Social Housing and Intentional Communities

Seattle has just adopted the idea of “Social Housing”, in which public agencies own housing units that are rented to people with varying incomes. People with higher incomes pay higher rent, which subsidizes the lower-income units. Any surplus funds are invested in expanding the pool of available housing units, and tenants are included in the management of the operation. This exciting development represents a sea change in the way housing has been provided in the USA, and could create opportunities for cooperative-minded people to involve themselves in building management. Introducing the social methods pioneered by intentional communities would not only benefit the people living in social housing but would also promote the ethic of cooperation on which we stand to a much wider public.

How might this work? Even before the social housing organization begins serious work, groups of cooperative-minded people who were interested in participating could organize themselves, either as potential tenants for a specific building or as a support group for the general idea. Potential tenants could identify common interests, like sharing meals or social events, and establish relationships that would serve them well later, when the buildings are established and the tenants have to learn how to live with each other. Any pre-existing group would have to create an atmosphere of welcoming new participants with minimal screening, and pay close attention to “newbies” who might need coaching or other support to truly feel welcome. At the same time, non-tenant support could be offered by existing organizations [like a committee of NICA] in areas of expertise like conflict-resolution, community-building, etc. There are many resources already available that could help with these processes. For people not already oriented to intentional communities, I’d start with Annemarie Pluhar’s Sharing Housing . The Seattle Public Library has her book, which has a number of good ideas for individual sharing arrangements:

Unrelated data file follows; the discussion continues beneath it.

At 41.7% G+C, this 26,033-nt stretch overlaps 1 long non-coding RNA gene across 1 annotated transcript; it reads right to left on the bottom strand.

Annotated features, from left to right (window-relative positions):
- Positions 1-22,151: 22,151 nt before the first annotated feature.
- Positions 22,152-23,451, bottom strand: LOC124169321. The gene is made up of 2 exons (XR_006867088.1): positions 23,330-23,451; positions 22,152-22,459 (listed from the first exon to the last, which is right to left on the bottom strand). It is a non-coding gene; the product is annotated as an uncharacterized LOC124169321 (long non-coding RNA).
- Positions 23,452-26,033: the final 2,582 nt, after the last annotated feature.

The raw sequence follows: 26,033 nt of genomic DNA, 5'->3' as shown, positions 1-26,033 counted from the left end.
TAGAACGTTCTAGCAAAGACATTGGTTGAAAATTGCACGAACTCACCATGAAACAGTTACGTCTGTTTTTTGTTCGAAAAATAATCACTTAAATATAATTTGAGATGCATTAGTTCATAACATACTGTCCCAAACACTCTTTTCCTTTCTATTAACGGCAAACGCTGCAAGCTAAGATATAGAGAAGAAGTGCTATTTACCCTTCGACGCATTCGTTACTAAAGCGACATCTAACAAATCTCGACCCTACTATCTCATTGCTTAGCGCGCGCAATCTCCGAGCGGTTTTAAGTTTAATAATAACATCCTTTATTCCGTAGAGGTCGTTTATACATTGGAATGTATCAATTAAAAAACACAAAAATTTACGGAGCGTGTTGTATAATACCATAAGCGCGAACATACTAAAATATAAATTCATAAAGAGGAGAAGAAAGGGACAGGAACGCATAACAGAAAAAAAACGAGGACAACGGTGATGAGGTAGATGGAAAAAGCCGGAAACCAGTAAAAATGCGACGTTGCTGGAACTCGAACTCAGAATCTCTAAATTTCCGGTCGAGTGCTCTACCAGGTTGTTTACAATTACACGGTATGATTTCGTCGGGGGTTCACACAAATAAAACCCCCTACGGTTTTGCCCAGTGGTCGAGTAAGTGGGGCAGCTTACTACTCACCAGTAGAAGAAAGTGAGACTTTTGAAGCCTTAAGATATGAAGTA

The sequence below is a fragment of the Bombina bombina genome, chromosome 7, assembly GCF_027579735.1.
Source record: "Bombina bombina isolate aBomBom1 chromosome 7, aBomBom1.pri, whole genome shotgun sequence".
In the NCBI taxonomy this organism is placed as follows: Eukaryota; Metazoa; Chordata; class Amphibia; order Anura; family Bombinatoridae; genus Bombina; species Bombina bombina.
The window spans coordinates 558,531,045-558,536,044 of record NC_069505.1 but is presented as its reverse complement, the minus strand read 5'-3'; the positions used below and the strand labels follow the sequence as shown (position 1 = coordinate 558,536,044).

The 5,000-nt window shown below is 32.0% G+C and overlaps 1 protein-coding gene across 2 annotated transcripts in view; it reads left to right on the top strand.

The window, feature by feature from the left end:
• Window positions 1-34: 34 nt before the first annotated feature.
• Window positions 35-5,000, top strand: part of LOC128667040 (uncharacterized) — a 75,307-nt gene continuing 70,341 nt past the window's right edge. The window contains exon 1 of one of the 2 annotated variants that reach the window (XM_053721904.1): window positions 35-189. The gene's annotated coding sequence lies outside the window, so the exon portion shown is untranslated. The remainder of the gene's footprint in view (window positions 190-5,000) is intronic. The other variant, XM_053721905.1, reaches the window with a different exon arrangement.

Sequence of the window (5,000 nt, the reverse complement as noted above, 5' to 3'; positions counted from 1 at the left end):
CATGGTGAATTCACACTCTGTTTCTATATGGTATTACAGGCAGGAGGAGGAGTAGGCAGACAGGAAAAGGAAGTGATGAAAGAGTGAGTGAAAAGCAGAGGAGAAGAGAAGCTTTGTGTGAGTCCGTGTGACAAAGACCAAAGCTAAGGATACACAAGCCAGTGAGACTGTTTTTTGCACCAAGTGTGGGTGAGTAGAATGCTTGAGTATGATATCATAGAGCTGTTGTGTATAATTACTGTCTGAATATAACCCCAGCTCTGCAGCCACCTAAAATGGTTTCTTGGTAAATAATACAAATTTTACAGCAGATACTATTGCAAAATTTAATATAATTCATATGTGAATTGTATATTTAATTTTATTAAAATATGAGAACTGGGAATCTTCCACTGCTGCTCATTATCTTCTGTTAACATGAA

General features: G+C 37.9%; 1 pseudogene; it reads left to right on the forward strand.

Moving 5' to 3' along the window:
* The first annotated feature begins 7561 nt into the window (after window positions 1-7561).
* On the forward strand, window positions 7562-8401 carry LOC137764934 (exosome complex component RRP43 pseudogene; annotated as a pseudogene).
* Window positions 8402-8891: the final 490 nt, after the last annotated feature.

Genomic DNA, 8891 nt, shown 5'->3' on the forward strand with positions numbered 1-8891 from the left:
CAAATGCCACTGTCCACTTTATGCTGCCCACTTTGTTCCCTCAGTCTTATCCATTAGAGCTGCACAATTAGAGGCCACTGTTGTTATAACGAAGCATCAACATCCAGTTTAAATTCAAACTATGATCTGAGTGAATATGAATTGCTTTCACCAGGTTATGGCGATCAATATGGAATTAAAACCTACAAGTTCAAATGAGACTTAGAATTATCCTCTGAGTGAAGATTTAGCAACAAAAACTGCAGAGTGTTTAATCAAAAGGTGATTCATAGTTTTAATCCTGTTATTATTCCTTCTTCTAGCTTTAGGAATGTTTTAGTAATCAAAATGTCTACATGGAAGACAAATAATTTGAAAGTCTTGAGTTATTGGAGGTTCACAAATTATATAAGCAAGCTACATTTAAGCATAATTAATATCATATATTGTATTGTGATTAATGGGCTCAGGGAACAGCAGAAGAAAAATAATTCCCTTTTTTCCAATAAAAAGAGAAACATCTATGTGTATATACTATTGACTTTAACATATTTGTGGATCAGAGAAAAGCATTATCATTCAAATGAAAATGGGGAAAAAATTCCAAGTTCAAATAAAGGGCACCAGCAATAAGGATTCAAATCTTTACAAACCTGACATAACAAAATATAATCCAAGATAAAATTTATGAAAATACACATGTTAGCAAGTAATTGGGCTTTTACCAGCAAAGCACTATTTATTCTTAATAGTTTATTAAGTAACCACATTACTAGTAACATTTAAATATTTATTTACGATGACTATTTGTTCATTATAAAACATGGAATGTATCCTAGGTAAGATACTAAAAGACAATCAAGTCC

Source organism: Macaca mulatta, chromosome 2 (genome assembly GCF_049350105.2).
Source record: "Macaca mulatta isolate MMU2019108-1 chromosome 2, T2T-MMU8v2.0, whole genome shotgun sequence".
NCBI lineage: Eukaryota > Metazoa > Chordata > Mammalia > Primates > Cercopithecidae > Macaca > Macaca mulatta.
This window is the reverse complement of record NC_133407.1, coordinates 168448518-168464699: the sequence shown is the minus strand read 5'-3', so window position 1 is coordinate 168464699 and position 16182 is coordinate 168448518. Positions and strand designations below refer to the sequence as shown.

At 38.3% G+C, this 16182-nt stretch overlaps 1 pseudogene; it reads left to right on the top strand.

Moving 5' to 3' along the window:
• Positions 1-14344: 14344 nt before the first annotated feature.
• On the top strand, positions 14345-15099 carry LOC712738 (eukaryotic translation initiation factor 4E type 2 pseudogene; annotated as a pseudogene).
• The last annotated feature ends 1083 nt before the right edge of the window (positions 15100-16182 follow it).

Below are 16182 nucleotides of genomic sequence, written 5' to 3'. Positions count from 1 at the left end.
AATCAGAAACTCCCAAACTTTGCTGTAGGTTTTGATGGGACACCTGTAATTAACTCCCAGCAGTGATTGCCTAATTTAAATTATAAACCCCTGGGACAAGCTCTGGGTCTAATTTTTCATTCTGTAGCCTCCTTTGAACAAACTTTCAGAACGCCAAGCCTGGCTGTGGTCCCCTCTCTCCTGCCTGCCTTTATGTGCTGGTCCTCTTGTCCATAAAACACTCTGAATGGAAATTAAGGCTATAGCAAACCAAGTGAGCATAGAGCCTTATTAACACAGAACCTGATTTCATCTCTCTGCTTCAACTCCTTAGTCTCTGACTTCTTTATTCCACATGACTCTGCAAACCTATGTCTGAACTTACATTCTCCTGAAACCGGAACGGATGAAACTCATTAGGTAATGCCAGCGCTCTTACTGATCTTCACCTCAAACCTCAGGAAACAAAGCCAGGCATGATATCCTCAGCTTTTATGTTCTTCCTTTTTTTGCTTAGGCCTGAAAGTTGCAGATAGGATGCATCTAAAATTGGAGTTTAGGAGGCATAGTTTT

When people are ready to consider organizing, Yana Ludwig’s Cooperative Culture Handbook will help them develop the tools and techniques necessary for long-term success. NASCO is a national level resource for housing cooperatives:
Their website includes a page on starting a co-operative,

One of the options is renting a building as a group. The Evergreen Land Trust holds title to a number of urban
and rural properties in Washington State. It contracts with groups of people who live on those properties and maintain them cooperatively. This could work as a model for the social housing authority to relate well to organized groups of tenants. Meanwhile, the Biden administration has just announced new actions to protect renters:

This includes a “resident-centered housing” initiative.